South Carolina will phase out payment of subminimum wages for workers with disabilities under legislation that Gov.
The bill, S. 533, bars employers from participating in the federal 14(c) waiver program, which lets employers pay below minimum wage to workers with certain types of disabilities. The law, which the Republican governor signed on Monday, calls for ending use of the program by Aug. 1, 2024. It also establishes a task force to plan a transition that prevents workers from becoming unemployed.
- With McMaster’s signature, South Carolina becomes the 14th state to end the subminimum wage, according to the disability rights group Able South Carolina. Tennessee enacted a similar law in April.
- The movement among state legislatures mirrors bipartisan proposals in Congress aimed at ending the federal program, which was enacted as part of the Fair Labor Standards Act of 1938. Critics say the program unfairly traps workers in low-paying jobs, while its supporters contend it provides some participants the best hope of finding employment.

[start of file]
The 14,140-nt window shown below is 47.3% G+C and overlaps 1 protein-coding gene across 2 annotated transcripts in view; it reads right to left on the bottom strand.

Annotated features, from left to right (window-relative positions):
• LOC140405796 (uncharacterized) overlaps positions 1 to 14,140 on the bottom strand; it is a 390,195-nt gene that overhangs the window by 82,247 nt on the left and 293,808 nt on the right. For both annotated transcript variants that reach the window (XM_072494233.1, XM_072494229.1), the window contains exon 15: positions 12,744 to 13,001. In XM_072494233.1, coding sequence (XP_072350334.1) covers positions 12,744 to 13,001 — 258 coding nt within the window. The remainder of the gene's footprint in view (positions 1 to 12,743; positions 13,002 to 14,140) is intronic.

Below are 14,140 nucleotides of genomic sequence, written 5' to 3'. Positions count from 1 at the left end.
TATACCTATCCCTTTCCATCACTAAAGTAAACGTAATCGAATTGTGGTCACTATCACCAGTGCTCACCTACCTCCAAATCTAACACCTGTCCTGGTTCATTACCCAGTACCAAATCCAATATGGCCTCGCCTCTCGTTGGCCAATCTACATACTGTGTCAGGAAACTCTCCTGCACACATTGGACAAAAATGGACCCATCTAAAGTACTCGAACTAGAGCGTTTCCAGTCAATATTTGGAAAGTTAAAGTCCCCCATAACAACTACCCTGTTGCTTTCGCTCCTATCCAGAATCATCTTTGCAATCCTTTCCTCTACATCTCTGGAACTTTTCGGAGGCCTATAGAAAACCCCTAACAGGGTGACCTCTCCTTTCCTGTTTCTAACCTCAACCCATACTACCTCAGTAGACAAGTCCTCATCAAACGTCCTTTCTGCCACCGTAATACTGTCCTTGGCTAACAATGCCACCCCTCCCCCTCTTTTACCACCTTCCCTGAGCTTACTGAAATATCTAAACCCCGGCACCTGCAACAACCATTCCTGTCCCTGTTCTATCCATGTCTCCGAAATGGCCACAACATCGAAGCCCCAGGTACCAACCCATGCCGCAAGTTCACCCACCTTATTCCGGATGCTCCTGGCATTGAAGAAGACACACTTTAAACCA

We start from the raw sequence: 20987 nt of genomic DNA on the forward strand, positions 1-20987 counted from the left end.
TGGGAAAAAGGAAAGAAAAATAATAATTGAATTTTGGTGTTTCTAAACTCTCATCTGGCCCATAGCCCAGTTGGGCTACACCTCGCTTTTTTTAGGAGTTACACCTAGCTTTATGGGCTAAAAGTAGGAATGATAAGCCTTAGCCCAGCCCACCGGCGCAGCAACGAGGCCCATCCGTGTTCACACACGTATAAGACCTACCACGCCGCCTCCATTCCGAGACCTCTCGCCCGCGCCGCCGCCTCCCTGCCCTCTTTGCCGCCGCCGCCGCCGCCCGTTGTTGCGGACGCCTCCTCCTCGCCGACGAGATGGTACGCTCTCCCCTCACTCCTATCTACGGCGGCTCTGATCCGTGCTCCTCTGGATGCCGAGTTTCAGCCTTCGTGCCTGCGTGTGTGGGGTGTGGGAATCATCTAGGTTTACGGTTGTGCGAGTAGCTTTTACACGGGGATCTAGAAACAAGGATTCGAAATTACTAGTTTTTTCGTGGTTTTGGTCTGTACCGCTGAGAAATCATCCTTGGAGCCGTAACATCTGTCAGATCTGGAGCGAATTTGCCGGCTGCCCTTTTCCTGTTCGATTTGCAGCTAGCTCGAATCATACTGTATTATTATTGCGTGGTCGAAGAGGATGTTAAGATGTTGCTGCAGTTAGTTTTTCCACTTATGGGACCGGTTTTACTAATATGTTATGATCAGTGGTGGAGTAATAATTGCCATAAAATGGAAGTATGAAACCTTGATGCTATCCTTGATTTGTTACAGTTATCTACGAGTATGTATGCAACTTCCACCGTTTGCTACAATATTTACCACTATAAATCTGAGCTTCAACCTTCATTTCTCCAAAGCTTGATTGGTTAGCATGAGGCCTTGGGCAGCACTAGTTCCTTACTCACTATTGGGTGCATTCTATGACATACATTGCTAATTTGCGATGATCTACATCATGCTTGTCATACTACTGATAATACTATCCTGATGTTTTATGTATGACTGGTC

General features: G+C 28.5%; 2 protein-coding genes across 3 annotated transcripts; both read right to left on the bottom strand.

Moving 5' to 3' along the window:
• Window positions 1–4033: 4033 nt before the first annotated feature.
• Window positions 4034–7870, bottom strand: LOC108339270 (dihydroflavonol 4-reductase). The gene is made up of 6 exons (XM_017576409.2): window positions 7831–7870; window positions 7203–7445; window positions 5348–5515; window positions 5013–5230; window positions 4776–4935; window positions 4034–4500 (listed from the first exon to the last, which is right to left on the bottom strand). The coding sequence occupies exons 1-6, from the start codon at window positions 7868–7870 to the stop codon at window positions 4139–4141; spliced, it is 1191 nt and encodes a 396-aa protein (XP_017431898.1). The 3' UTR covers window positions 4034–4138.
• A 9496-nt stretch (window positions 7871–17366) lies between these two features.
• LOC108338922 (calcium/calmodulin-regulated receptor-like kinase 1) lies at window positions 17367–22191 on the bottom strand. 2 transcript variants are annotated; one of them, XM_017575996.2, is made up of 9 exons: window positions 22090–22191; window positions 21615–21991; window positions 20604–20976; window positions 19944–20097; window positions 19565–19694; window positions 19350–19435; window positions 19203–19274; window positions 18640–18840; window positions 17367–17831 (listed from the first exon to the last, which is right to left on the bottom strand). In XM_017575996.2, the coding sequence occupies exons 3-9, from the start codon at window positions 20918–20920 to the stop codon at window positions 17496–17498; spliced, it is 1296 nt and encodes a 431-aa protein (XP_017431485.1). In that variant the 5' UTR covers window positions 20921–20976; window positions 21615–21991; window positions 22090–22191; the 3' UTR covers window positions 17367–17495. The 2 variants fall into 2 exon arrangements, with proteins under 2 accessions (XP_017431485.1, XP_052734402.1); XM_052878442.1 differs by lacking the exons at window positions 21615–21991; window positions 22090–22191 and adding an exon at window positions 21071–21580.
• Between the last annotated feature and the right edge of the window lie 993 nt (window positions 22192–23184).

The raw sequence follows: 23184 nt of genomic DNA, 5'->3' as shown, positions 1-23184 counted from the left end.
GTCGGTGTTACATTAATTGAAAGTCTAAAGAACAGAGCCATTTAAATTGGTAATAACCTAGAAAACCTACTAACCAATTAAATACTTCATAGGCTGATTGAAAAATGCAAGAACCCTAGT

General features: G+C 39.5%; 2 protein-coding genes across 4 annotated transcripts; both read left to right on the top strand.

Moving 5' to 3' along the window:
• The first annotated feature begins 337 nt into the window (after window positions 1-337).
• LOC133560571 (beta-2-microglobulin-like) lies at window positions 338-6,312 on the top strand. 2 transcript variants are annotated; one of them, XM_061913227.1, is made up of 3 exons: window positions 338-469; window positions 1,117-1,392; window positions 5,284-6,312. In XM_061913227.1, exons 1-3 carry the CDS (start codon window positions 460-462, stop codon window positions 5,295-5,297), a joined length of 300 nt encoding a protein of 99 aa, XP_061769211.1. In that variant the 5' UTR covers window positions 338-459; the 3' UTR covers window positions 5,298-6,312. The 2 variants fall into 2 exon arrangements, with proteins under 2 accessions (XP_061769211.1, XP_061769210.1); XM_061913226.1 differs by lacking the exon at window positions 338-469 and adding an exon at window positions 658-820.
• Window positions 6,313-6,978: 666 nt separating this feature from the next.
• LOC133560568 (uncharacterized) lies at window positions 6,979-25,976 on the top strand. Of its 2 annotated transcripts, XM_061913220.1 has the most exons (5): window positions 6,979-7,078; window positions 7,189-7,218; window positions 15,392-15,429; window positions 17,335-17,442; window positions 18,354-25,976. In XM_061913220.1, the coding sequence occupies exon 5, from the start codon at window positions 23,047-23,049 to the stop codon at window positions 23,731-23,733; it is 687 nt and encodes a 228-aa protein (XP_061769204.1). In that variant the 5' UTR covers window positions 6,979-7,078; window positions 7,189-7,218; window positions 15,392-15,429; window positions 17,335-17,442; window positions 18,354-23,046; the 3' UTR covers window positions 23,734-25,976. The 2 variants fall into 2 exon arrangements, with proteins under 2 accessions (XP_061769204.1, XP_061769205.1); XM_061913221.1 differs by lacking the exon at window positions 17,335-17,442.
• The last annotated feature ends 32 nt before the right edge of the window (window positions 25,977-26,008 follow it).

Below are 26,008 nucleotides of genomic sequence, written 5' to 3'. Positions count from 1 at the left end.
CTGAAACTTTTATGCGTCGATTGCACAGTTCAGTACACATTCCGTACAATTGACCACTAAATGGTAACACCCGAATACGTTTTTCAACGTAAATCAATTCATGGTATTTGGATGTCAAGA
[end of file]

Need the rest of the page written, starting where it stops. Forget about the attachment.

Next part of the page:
- In 2020, more than 2,900 people in South Carolina held jobs at workplaces participating in the subminimum wage program, according to the bill text.
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